Sunday January 25, 2015
Jump to content
Please read the article "Schools Locked Down During Search For Armed Robber" to get all the details for this issue. Thanks.
Here are some bare bones:
Around 2 p.m. on Tuesday, Rim Country Middle School, Payson High School and Payson Center for Success went into lockdown for 90 minutes ... as police searched the neighborhood for an armed robbery suspect."
Superintendent Wyman said the district had to prioritize communication.
First priority, call parents from the Julia Randall Elementary School whose students rode the Route 1 bus.
Although JRE was not part of the lockdown, the Route 1 bus would have dropped off students in the middle of the manhunt.
Next, decide how many calls to make to parents.
“Rather than send out multiple calls, we put a message on the website,” said Wyman.
He said the message was on the website for 45 minutes.
Meanwhile the police in cooperation with the Gila County Sheriff’s Office, the Department of Public Service and other agencies systematically searched the neighborhood for the suspect, who they captured with the help of a keen-nosed police dog.
The result of this is that the situation was handled at the schools. but some parents were not happy that they did not receive a phone call and are complaining about it, while other parents feel a good job was done.
The Question Is....
How do you feel about it? And WHY?
Sorry, Pat. I never read the other forums. Tried it a couple of times a few months back and it did not work for me. I felt like I was intruding.
"Tom, What do you think of the people standing on the corner..."
Don't think anything about them. To me they are totally transparent.
You know what really gets me?
The number of people who took it seriously. Can you believe that?
I think I'm going to go into the aluminum helmet business and advertise my products as protection against the aliens among us and nasty thoughts from outer space. I'll be rich in six months.
I have another question: Why do government agencies have Facebook sites? What's that supposed to be all about?
"Tom, In Arizona farmers also work at night in the dark."
Sure. Why not? It's one of the benefits of electricity — lights on tractors et al. Which is another reason that we don't need Daylight Savings Time; namely that we can light up the fields as we work — if we want to do it.
I'll say it again: DST originated in Europe. London, which we often think of as a straight shot across the Atlantic from New York, is actually on the same latitude as Labrador and Hudson Bay. You should try living there; there's way too much daytime in winter, and almost no nighttime in summer. Can you picture the sky looking bright and cheerful at four in the morning? And the sun just managing to get below the horizon in time for the 10 o'clock news?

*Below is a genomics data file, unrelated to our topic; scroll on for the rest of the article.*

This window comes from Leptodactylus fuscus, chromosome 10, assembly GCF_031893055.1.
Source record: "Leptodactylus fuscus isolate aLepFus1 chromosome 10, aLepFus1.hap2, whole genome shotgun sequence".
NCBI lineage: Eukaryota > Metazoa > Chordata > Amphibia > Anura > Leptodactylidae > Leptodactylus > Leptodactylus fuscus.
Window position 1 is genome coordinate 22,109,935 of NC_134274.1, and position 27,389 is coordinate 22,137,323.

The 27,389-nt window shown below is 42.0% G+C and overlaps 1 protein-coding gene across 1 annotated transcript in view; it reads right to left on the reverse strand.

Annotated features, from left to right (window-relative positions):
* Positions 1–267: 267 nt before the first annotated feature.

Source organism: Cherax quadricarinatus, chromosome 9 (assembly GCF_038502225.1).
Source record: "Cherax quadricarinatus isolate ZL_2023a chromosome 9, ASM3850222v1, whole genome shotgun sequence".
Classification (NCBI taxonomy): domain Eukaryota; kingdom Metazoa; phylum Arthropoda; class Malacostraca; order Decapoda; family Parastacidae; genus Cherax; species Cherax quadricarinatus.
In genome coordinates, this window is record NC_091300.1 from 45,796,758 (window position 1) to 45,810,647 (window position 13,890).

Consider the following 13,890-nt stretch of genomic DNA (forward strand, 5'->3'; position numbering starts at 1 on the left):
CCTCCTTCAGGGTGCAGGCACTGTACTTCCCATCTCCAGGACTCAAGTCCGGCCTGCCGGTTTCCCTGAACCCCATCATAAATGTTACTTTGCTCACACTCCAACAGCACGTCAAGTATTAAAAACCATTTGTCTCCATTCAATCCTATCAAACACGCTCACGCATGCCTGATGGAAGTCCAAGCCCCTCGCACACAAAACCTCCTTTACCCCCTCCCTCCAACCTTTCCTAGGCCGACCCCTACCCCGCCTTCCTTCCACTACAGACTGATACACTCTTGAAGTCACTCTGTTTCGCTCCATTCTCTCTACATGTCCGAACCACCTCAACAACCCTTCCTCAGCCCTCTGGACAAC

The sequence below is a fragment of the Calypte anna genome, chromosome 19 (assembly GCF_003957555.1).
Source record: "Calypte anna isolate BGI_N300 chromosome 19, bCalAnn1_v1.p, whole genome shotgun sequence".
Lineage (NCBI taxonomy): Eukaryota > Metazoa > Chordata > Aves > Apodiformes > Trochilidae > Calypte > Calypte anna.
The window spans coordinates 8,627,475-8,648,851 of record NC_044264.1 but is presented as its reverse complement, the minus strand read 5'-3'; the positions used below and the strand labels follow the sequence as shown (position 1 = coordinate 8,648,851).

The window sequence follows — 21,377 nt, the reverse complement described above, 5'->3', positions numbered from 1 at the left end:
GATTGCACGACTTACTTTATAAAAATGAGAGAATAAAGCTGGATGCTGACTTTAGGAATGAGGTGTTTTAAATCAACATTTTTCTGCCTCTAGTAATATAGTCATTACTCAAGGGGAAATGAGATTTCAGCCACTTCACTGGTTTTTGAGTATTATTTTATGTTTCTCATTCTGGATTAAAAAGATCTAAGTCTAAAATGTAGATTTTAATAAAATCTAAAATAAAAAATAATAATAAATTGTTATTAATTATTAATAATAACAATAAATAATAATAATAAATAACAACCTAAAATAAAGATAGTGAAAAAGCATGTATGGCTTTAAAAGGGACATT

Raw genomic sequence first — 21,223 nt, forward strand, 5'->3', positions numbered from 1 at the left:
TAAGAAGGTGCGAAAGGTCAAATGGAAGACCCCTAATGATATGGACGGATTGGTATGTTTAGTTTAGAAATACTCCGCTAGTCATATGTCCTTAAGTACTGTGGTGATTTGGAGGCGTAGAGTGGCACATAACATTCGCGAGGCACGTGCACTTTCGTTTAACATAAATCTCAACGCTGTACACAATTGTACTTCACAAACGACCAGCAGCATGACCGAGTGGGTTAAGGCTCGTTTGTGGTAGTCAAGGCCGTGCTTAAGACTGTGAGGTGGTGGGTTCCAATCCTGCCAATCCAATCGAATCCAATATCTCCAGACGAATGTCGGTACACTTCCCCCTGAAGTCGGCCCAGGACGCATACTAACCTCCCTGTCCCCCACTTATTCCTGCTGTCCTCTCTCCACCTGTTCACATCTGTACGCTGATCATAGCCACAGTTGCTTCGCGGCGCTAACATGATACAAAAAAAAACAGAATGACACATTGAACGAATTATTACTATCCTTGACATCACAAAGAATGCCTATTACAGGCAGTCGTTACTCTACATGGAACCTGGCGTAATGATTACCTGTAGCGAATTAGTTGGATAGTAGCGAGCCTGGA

Here's a link that will show it all on the map so that you can see for yourself why Europe needs DST and WE DON'T!
The truth is, it works for them. Helps a little bit. But here? Want the truth? We should do away with it right across the nation instead of listening to silly people who want to put it back in place. Where do we get these people? Do they have people like that in the legislatures in all states?
If you haven't already read the detailed article titled "Deputy Shoots Neighborhood Dog..." you should do it before you respond here because there are too many details to repeat.
Done reading the article?
Here are some questions for you:
TQI: Is the deputy trained in firearms safety?
TQI: Is the deputy an expert in gun use?
TQI: Was the deputy on his own property?
TQI: Was the dog illegally allowed to stray?
TQI: Was the dog on the deputy's property?
TQI: Was the dog engaged in killing animals?
TQI: Was the deputy within his rights in killing it?
TQI: Are there emotional factors that cloud the issue?
TQI: Are there any other factors to consider?
TQI: What is your bottom line position on what happened?
Back in 1967 the people of Arizona decided that daylight savings time was an outdated and useless waste of time and energy — which it is, of course.
Many people think that daylight savings was proposed to help those who work by daylight, such as farmers, but that is far from the real truth. In truth, fiddling with clocks benefits retailing, sports, and business activities that exploit sunlight after working hours, but it can big cause problems for work activities tied to the sun, in particular with farming.
The idea was originally adopted in northern Europe, which lies much farther north than any point in the United States. In England, Germany, and France, all of which have adopted DST sunrise, sunset comes at 8:30 in the morning in December and sunset at 4:01 in the afternoon — for a nice seventeen hour night. In June, the sun is up at 4:50 in the morning and is still up there in the sky until at 9:50 at night for a ridiculously long 17 hour day.
While I was there I almost went nuts. It's no surprise that Germany and Austria-Hungary organized the first daylight savings time way back in 1916. Nor is it any surprise that Canada, Norway, and Sweden are on daylight savings time.